The latest National Strategy for Counterterrorism should be commended for acknowledging that ideology (“a distorted understanding of Islam”) is a critical factor enabling al-Qa’ida-style terrorism. For if we truly hope to defeat al-Qa’ida and its affiliates, we must recognize that the struggle against terrorism is first and foremost ideological, rather than “kinetic,” as Ayman al-Zawahiri himself has repeatedly stated (e.g., “The majority of this war takes place in the information terrain”). We must also recognize the diversity of Muslim populations in the U.S. and abroad, and carefully select our counterterrorism partners on the basis of their principled rejection of al-Qa’ida (i.e., Islamist) ideology, rather than on the basis of tactical differences they may have with al-Qa’ida, when the ultimate objective they hope to achieve (the establishment of a theocratic state, and/or caliphate) is virtually identical. And we must develop a comprehensive, proactive strategy of our own, which demonstrates to Muslims around the world that their faith is more secure in an environment that promotes and protects the freedom of each individual.
The American Islamic Leadership Coalition was formed in order to provide a platform and an alternative voice for Muslims in North America. We offer the above thoughts to our government, and our fellow citizens, in the hope of fostering a more serious and mature national conversation about Islam, in order to resolve our current “institutional paralysis” in the face of extremism; defend our nation; and help “to restore the majesty of Islamic teachings as rahmatan lil ‘alamin—a blessing for all creation—which represents a vital key to building a peaceful world” (Kyai Haji Abdurrahman Wahid, writing in The Illusion of an Islamic State).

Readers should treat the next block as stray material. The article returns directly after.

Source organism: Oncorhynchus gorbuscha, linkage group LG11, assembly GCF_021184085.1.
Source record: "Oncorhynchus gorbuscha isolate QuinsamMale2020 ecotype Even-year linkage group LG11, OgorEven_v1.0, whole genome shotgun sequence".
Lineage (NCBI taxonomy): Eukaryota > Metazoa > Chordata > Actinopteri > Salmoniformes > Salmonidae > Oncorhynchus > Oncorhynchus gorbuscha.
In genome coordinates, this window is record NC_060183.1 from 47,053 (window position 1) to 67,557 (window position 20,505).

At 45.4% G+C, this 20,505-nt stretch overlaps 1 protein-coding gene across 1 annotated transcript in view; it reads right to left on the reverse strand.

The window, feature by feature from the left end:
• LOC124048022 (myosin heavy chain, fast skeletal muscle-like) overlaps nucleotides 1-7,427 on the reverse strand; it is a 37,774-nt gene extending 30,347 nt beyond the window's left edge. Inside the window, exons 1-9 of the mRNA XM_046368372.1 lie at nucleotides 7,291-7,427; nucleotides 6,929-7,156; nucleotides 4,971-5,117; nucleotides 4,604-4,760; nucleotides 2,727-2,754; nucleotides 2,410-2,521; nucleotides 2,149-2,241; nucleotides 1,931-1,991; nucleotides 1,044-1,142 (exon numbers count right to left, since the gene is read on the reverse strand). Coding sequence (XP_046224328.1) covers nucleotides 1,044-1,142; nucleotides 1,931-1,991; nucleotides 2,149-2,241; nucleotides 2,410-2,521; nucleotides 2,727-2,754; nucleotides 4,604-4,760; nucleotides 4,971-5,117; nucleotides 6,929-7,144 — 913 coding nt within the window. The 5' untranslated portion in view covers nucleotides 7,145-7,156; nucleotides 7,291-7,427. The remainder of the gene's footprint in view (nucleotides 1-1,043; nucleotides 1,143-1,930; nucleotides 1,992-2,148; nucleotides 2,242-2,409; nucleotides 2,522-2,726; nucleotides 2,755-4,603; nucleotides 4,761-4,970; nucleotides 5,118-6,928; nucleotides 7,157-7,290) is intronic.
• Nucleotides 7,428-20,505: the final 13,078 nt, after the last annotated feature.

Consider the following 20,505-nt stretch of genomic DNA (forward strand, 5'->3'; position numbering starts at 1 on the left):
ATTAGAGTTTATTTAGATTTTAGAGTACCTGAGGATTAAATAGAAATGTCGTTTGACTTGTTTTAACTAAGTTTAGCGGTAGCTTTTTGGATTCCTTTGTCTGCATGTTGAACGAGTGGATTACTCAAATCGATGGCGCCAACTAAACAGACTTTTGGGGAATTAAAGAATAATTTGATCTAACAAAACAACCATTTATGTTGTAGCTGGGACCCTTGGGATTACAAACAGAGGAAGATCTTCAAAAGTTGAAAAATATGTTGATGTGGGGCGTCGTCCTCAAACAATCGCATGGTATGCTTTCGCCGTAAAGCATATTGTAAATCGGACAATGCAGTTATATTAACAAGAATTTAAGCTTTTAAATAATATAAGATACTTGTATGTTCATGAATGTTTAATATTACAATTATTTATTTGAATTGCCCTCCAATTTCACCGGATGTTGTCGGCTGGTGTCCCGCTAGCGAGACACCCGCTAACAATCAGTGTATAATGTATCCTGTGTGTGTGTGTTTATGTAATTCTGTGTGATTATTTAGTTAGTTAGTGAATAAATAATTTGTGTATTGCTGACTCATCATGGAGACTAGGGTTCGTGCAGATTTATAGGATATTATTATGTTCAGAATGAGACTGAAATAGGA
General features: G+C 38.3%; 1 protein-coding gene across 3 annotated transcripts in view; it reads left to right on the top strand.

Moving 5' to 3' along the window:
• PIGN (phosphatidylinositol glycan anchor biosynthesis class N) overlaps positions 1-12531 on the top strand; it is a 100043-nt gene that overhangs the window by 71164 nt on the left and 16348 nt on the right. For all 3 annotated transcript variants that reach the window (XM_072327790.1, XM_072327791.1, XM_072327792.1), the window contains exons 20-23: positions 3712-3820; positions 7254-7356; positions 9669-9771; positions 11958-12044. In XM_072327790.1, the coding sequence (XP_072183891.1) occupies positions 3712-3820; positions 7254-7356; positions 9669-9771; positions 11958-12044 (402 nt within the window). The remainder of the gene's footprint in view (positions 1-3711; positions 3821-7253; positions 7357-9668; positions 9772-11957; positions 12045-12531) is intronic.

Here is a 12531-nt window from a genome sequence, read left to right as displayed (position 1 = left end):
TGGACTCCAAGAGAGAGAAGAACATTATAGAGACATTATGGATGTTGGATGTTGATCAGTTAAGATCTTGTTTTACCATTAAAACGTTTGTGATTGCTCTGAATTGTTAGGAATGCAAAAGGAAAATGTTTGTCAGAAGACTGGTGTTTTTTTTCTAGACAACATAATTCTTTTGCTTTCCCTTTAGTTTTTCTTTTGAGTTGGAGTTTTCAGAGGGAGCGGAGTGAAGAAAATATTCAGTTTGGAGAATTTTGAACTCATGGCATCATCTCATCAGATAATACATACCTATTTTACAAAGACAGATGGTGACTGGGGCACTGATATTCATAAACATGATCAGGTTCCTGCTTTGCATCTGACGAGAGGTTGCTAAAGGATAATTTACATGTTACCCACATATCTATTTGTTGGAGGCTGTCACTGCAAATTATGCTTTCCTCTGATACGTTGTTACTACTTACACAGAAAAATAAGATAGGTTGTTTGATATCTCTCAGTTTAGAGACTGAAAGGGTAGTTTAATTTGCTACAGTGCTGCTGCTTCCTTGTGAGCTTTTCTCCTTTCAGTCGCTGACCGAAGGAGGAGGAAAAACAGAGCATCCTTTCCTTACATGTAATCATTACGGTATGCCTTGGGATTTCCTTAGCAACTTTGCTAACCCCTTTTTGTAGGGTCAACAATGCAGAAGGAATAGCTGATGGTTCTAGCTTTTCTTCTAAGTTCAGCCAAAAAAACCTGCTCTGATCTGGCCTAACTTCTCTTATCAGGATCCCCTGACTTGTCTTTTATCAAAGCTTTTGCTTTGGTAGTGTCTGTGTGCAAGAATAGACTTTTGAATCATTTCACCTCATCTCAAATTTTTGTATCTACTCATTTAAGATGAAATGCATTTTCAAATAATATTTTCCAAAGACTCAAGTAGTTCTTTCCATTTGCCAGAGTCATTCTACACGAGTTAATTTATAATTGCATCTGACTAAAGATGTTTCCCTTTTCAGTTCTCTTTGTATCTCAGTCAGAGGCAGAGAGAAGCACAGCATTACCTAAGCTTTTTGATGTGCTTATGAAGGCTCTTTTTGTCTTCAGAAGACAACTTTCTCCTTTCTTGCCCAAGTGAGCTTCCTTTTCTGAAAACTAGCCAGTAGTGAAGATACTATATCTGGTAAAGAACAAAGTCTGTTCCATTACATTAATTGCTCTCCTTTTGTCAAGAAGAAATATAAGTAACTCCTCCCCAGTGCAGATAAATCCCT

AILC Coalition Signatories:
Golam Akhter, Bangladesh-USA Human Rights Coalition Inc., Washington, DC
Bahman Batmanghelidj, Founding Member, Alliance for Democracy in Iran, Virginia, USA
Khurshed Chowdhury, Ph.D., Maryland, USA
Manda Zand Ervin, President, Alliance of Iranian Women, Maryland, USA
Tarek Fatah, Founder, Muslim Canadian Congress, Toronto, Ontario, Canada
Farid Ghadry, President, Reform Party of Syria, Washington, DC
Jamal Hasan, Council for Democracy and Tolerance, Baltimore, MD
Farzana Hassan, Ed.D., Past President, Muslim Canadian Congress, Toronto, Ontario, Canada
M. Zuhdi Jasser, M.D., President, American Islamic Forum for Democracy, Phoenix, AZ
Hasan Mahmud, Member, Advisory Board, World Muslim Congress, Dallas, TX
Kamal Nawash, President, Free Muslims Coalition, Washington, DC
C. Holland Taylor, Chairman & CEO, LibForAll Foundation, Winston-Salem, NC
Jalal Zuberi, MD, Associate Professor of Pediatrics, Morehouse School of Medicine, Atlanta, GA
1. Wahid, Abdurrahman, ed. (2011). The Illusion of an Islamic State: How an Alliance of Moderates Launched a Successful Jihad Against Radicalization and Terrorism in the World’s Largest Muslim-Majority Country (translated from Ilusi Negara Islam: Expansi Gerakan Islam Transnasional di Indonesia), p. 35. Jakarta: Wahid Institute, Maarif Institute and LibForAll Foundation Press.
2. “Congress shall make no law respecting an establishment of religion, or prohibiting the free exercise thereof,” The Constitution of the United States, Amendment I.